The culmination of March Madness is the Final Four, one of the most sought out sporting events of the year. It joins the likes of the Super Bowl, the World Series, the NBA Finals and the World Cup Final in both its rarity of occurrence and attendance. So this raises the question, what is your ideal sporting event to attend? The DC Sports staff gives its takes on the matter.
Sean Janos, Staff Writer
This is Augusta National.
Flowers are pruned every other day.
Curbs are hand-painted for miles.
Bunkers require a team.
Fairways ask for an armada.
This is the Masters Tournament. pic.twitter.com/7rKhpgTPIe
— PGA TOUR (@PGATOUR) April 9, 2019
I think the Daily Campus staff is expecting me to say this, but my dream is to go to a Masters Tournament. The Masters is one of, if not THE, most exclusive events in sports. It is personally my favorite golf event to watch every year and might just objectively be the very best one. Augusta National Golf Club, the perennial host of the Masters, is at the top of my bucket list for golf courses to see for its rich history and breathtaking majesty. The food is notoriously scrumptious, which is rare for a sporting event. Augusta’s concessions are famous for their pimento-cheese sandwich, and in my sports fantasy I am chowing down on one of those, sitting at Amen Corner, surrounded by those beautiful pink azaleas.
Ashton Stansel,Campus Correspondent
— ONE Esports (@oneesportsgg) February 22, 2020
If I could go to any sporting event, I would probably go to the League of Legends World Championship. It’s without question one of the top three Esports events of the year, the other two being The International for Dota 2 and whichever Counter Strike major has the more interesting story in the final. While both of those are tempting, I’m unable to get past the sheer atmosphere of the Worlds Finals. Ideally, I would be watching Cloud9 or another North American team dominate, but no matter the teams, there is no sporting event that I would rather experience than that.
Jorge Eckardt, Staff Writer
October 16, 2000: Mike Hampton fires a complete game three-hit shutout against the @Cardinals to lead the @Mets to their fourth World Series appearance in franchise history: https://t.co/AEAxq8HUGZ #LGM #MetsRewind pic.twitter.com/wZSAxVjBN0
— Mets Rewind (@metsrewind) October 17, 2019
There is no greater general sporting event in the world than attending a ballgame, so the best of the best is easily a World Series. To get specific: World Series, Game 7, Mets versus Yankees, in Queens. That’s right, I want to go to a winner-takes-all Subway Series, preferably at Citi Field. The Mets versus Yankees rivalry is one of the best in all of sports, and if you’ve ever been to a regular-season Subway Series, you know those are already a great time. Now imagine this time, instead of Mets and Yankees fans talking smack to each other on Twitter, they’re watching side-by-side in a 40,000+ capacity stadium, knowing one of them will go home heartbroken. I know fans got to experience this in 2000, but being one year old at the time, I’m not exactly able to remember it. It’s time for a rematch, and this time I think the Amazins take it.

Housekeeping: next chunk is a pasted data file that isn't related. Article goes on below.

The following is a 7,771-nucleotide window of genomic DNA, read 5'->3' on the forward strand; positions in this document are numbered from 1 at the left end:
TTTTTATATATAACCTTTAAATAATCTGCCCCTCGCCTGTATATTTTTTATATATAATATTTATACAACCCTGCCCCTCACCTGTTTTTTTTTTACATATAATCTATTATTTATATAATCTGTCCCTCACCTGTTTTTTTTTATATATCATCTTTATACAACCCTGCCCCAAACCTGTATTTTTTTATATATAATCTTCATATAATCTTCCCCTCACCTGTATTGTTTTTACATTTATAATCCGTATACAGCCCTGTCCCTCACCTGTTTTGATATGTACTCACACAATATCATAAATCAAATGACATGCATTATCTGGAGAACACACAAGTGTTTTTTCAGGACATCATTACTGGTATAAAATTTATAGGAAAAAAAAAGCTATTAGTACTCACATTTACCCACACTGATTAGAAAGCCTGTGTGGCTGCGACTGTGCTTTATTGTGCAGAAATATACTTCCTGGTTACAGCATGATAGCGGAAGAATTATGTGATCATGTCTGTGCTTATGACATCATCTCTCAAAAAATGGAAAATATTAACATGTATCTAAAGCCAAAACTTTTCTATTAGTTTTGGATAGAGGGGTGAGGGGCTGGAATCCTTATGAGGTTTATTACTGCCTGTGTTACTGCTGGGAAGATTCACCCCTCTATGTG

Jonathan Synott, Campus Correspondent
Kokomo Murase just became the first woman to land a double cork 1260 in competition and the youngest medalist in X Games winter event history.
She's 13 years old. pic.twitter.com/BQlDY6aICL
— SportsCenter (@SportsCenter) May 19, 2018
In terms of excitement, I look no further than the Winter X Games. Taking all of the greatest events from the Winter Olympics and tacking on other extreme sports, this is the ultimate mixture of danger and skill. New world records for competition are set almost every year, so you are bound to witness history. To those who wonder why I didn’t just choose the Winter Olympics, I say that the overall vibe of the X Games surpasses that of the Olympics. While the latter has its rich history dating back thousands of years, the former is filled with the present and future. Also, you can see as many events as you want, unlike the Olympics. An entire weekend filled with Monster Energy drinks, double McTwists, and concerts headlined by Rae Sremmurd sounds like the overall worthwhile and more “rad” experience.
Mike Mavredakis, Staff Writer
Clayton Kershaw, Cooperstown Curveball. 👑 pic.twitter.com/NeBiCeRvpl
— Rob Friedman (@PitchingNinja) March 5, 2020
Jorge hit the nail on the head with this one. Going to a baseball or softball game and getting to sink into the cold metal bleachers is an other-worldly experience. Your back hurts by the third inning, and your hand starts to hurt, but you can’t tell if it’s from the clapping or the spring chill coursing through your bones. Baseball is so peaceful sometimes, in part because of the downtime. It’s just you, a ball and 30 to 40 thousand of your friends. It’s the ultimate people-watching exercise. You can lock in on and player for the game, and seeing their movements will tell you a story. Whether it’s Dustin Pedroia’s famed pre-pitch jumps at second base or just the way teammates tell each other the outs through quirky dance moves — there’s a story. The characters involved are so different from the first pitch to the last, having dealt with the stress of striking out, dropping a key line drive or even trying to calm the ego boost that comes with hitting a home run in the previous at-bat. There are so many ebbs and flows and that’s what makes baseball great. There’s always a story if you just look for it.
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